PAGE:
Abstract:
There is currently no consistent approach to modelling galaxy bias evolution in cosmological inference. This lack of a common standard makes the rigorous comparison or combination of probes difficult. We show that the choice of biasing model has a significant impact on cosmological parameter constraints for a survey such as the Dark Energy Survey (DES), considering the 2-point correlations of galaxies in five tomographic redshift bins. We find that modelling galaxy bias with a free biasing parameter per redshift bin gives a Figure of Merit (FoM) for Dark Energy equation of state parameters w_0, w_a smaller by a factor of 10 than if a constant bias is assumed. An incorrect bias model will also cause a shift in measured values of cosmological parameters. Motivated by these points and focusing on the redshift evolution of linear bias, we propose the use of a generalised galaxy bias which encompasses a range of bias models from theory, observations and simulations, b(z) = c + (b_0 - c)/D(z)^alpha, where parameters c, b_0 and alpha depend on galaxy properties such as halo mass. For a DES-like galaxy survey we find that this model gives an unbiased estimate of w_0, w_a with the same number or fewer nuisance parameters and a higher FoM than a simple b(z) model allowed to vary in z-bins. We show how the parameters of this model are correlated with cosmological parameters. We fit a range of bias models to two recent datasets, and conclude that this generalised parameterisation is a sensible benchmark expression of galaxy bias on large scales.

Abstract:
Many inverse problems include nuisance parameters which, while not of direct interest, are required to recover primary parameters. Structure present in these problems allows efficient optimization strategies - a well known example is variable projection, where nonlinear least squares problems which are linear in some parameters can be very efficiently optimized. In this paper, we extend the idea of projecting out a subset over the variables to a broad class of maximum likelihood (ML) and maximum a posteriori likelihood (MAP) problems with nuisance parameters, such as variance or degrees of freedom. As a result, we are able to incorporate nuisance parameter estimation into large-scale constrained and unconstrained inverse problem formulations. We apply the approach to a variety of problems, including estimation of unknown variance parameters in the Gaussian model, degree of freedom (d.o.f.) parameter estimation in the context of robust inverse problems, automatic calibration, and optimal experimental design. Using numerical examples, we demonstrate improvement in recovery of primary parameters for several large- scale inverse problems. The proposed approach is compatible with a wide variety of algorithms and formulations, and its implementation requires only minor modifications to existing algorithms.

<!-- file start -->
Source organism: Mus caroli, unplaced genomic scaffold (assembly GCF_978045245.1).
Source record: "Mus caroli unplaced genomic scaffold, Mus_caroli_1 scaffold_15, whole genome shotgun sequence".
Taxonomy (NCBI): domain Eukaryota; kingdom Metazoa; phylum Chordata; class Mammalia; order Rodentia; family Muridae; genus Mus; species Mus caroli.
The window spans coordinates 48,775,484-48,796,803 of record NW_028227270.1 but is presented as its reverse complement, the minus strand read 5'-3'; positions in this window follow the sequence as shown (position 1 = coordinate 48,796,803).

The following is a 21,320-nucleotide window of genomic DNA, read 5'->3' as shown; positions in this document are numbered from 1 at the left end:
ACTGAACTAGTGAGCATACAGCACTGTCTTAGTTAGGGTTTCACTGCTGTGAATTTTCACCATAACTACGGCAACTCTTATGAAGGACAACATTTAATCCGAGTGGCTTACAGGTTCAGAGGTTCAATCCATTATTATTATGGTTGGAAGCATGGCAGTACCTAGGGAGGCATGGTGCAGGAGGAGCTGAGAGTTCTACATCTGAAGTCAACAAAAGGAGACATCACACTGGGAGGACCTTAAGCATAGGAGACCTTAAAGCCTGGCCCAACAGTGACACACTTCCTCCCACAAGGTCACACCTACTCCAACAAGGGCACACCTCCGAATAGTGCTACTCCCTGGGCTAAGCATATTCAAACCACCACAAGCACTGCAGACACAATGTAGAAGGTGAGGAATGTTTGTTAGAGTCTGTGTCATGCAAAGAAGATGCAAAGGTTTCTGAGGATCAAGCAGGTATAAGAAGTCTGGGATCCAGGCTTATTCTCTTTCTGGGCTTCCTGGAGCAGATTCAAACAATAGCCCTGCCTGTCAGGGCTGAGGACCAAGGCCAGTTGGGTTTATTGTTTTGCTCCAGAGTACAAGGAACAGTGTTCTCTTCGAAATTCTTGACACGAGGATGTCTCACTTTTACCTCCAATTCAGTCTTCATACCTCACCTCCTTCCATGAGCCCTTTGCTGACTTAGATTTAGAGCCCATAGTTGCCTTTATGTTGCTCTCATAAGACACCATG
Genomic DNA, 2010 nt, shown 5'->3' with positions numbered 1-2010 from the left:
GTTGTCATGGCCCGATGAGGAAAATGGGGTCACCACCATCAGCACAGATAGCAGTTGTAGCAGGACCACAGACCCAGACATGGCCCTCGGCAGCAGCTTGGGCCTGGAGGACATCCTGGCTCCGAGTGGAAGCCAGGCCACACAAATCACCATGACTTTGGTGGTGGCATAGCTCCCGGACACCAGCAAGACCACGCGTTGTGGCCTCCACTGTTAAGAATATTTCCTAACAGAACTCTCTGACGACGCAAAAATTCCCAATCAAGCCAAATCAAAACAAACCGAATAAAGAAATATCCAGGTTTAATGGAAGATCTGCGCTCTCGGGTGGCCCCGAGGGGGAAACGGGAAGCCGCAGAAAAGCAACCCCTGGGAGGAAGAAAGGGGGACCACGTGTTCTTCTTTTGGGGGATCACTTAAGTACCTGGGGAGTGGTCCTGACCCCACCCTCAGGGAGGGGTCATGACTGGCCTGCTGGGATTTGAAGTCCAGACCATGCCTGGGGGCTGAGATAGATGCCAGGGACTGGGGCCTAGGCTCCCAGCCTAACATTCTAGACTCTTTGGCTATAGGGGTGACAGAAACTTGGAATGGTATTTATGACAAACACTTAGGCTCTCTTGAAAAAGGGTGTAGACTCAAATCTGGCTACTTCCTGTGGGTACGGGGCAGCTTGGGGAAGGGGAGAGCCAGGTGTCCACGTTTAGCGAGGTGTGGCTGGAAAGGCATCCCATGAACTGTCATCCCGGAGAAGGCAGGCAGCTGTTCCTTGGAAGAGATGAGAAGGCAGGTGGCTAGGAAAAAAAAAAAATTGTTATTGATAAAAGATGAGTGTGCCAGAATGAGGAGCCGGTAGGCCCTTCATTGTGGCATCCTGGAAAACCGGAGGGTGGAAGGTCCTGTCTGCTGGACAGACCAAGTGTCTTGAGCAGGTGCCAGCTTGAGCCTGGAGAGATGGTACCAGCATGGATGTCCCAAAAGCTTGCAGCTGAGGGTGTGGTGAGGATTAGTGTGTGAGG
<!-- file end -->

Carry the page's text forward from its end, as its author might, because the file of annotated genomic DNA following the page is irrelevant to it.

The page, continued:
Abstract:
We point out that the ideas underlying some test procedures recently proposed for testing post-model-selection (and for some other test problems) in the econometrics literature have been around for quite some time in the statistics literature. We also sharpen some of these results in the statistics literature. Furthermore, we show that some intuitively appealing testing procedures, that have found their way into the econometrics literature, lead to tests that do not have desirable size properties, not even asymptotically.

Abstract:
We perform a model-independent fit of the short-distance couplings $C_{7,9,10}$ within the Standard Model set of $b\to s\gamma$ and $b\to s\bar\ell\ell$ operators. Our analysis of $B \to K^* \gamma$, $B \to K^{(*)} \bar\ell\ell$ and $B_s \to \bar\mu\mu$ decays is the first to harness the full power of the Bayesian approach: all major sources of theory uncertainty explicitly enter as nuisance parameters. Exploiting the latest measurements, the fit reveals a flipped-sign solution in addition to a Standard-Model-like solution for the couplings $C_i$. Each solution contains about half of the posterior probability, and both have nearly equal goodness of fit. The Standard Model prediction is close to the best-fit point. No New Physics contributions are necessary to describe the current data. Benefitting from the improved posterior knowledge of the nuisance parameters, we predict ranges for currently unmeasured, optimized observables in the angular distributions of $B\to K^*(\to K\pi)\,\bar\ell\ell$.

Abstract:
We describe some recent approaches to likelihood based inference in the presence of nuisance parameters. Our approach is based on plotting the likelihood function and the $p$-value function, using recently developed third order approximations. Orthogonal parameters and adjustments to profile likelihood are also discussed. Connections to classical approaches of conditional and marginal inference are outlined.